I can hear you wanting to reject the fear/ego/socialized conditioning, snap your fingers and just enjoy unconditional love. But when we ignore the ego and reject this part of ourselves, it creates cognitive dissonance. Holding 2 competing beliefs at the same time isn’t pleasant. When your teen walks downstairs in an outfit that makes you cringe but you bite your tongue and hold your breath, there is a consequence to that. Your kid senses your disapproval and your body feels the tension. The tight jaw, the upset stomach, the headache, all start forming when we live with duplicity. Smiling on the outside and trying not to be bothered on the inside is not the ideal way to enjoy raising kids.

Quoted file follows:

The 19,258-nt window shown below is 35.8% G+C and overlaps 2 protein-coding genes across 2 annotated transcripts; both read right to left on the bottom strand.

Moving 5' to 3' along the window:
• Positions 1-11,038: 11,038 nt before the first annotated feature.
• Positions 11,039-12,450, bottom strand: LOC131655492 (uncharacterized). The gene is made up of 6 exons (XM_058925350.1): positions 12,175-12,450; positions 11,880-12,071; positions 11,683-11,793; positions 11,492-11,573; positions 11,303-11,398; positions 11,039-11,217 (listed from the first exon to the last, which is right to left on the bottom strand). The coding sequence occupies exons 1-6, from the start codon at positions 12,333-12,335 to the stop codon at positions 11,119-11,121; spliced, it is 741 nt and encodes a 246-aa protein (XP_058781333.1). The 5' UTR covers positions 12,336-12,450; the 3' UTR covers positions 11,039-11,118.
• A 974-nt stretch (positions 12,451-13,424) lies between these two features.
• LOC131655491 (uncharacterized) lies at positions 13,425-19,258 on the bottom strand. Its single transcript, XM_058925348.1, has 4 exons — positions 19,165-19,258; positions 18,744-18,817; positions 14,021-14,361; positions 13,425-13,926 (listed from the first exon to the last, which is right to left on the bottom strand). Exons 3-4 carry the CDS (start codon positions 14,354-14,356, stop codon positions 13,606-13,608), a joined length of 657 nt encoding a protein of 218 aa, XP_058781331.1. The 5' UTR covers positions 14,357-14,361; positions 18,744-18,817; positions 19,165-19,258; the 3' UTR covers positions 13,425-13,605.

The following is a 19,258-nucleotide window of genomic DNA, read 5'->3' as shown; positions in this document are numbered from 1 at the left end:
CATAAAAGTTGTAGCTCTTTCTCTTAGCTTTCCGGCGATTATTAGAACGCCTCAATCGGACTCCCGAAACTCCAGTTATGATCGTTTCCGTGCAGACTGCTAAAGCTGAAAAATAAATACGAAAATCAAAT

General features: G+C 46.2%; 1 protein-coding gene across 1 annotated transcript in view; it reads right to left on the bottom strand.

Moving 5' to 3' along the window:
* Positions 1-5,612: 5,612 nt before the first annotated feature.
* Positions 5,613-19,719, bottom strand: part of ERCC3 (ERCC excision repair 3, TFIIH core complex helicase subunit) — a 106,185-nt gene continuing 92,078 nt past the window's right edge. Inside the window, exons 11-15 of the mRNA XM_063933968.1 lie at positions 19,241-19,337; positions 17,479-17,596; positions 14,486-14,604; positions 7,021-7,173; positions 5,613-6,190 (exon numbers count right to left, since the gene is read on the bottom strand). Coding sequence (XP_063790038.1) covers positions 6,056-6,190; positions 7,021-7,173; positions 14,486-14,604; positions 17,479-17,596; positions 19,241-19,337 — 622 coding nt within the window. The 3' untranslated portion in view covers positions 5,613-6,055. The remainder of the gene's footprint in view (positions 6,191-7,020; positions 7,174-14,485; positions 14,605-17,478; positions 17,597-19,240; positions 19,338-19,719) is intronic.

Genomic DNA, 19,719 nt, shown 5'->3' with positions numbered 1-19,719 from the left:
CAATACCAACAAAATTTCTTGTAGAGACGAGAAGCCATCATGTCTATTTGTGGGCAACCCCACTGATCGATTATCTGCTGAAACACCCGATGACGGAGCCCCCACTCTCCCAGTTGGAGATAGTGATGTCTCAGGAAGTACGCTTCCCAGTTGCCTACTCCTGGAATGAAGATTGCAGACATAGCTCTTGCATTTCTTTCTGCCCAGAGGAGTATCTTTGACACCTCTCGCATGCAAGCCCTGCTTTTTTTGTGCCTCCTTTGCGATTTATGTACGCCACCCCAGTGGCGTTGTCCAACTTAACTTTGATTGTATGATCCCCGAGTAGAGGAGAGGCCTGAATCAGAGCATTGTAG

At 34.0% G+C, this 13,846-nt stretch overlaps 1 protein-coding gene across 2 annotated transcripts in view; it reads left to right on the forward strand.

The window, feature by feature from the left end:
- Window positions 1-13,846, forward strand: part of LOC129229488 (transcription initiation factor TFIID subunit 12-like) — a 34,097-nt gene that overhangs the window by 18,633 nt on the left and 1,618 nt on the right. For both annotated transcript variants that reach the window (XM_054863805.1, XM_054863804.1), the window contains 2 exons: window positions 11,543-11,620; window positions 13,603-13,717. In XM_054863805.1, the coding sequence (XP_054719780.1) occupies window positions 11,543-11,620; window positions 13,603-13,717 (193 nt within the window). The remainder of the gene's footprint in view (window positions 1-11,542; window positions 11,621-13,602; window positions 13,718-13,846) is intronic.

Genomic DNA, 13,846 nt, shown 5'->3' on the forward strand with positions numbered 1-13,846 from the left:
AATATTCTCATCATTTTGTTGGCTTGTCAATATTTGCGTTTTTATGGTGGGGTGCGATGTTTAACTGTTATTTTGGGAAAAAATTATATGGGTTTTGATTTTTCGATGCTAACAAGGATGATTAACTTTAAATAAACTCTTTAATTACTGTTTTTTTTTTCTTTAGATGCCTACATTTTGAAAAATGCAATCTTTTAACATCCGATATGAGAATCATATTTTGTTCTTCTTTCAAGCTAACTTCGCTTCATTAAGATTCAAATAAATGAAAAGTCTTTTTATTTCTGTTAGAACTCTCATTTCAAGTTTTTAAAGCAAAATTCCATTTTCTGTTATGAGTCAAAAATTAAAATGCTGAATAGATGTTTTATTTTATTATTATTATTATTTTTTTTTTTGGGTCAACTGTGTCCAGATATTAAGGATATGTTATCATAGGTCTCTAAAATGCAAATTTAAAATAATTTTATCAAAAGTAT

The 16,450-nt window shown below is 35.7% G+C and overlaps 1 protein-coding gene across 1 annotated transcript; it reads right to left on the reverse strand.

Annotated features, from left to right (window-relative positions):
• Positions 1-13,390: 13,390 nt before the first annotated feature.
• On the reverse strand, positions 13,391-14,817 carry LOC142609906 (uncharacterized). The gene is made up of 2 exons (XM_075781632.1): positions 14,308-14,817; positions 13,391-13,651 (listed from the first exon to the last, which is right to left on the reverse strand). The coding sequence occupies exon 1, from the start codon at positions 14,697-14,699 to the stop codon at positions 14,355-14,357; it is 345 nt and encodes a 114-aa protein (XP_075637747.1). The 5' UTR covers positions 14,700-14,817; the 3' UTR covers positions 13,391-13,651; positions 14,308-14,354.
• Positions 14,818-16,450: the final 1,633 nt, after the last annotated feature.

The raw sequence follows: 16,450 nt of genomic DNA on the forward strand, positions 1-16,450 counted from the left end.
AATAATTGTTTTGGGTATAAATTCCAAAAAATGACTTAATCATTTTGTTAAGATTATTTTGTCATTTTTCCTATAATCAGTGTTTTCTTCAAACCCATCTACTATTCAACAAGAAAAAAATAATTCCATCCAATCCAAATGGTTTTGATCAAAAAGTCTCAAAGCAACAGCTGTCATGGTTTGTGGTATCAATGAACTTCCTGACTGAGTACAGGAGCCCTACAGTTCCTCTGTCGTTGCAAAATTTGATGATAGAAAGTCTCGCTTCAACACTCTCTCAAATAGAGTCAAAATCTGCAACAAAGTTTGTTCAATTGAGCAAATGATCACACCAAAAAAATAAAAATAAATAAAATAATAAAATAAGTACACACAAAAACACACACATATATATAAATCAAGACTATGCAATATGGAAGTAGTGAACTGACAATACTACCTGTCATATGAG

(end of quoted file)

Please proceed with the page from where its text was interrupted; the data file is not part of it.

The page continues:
Instead of duplicity, we want integrity. By integrity, I mean that your thoughts, feelings, actions, and values are all in alignment.
My advice is to find someone safe you can vent to about all the annoying and embarrassing things your kids do, wear, and say. If you can find someone to honestly reciprocate, you will be exposed to a whole world of gratitude.
This is what happens in my Leading Your Teen group class. Moms get on there and complain about their kids’ disinterest in school, their messy rooms, their eating habits, personal hygiene, friendship drama, attitude, and more. Suddenly you realize your kids are better than you thought and you are a pretty amazing mom! When you are exposed to other moms who are stuck in areas you aren’t, it makes parenting these teens so much easier to deal with.
Sometimes we just need a bigger perspective and that’s hard to get over social media. Having a good-old-fashioned vent session with a compassionate Supermom in solidarity, will help release the shame of feeling embarrassed by your kids and the judgment you have of your judgment.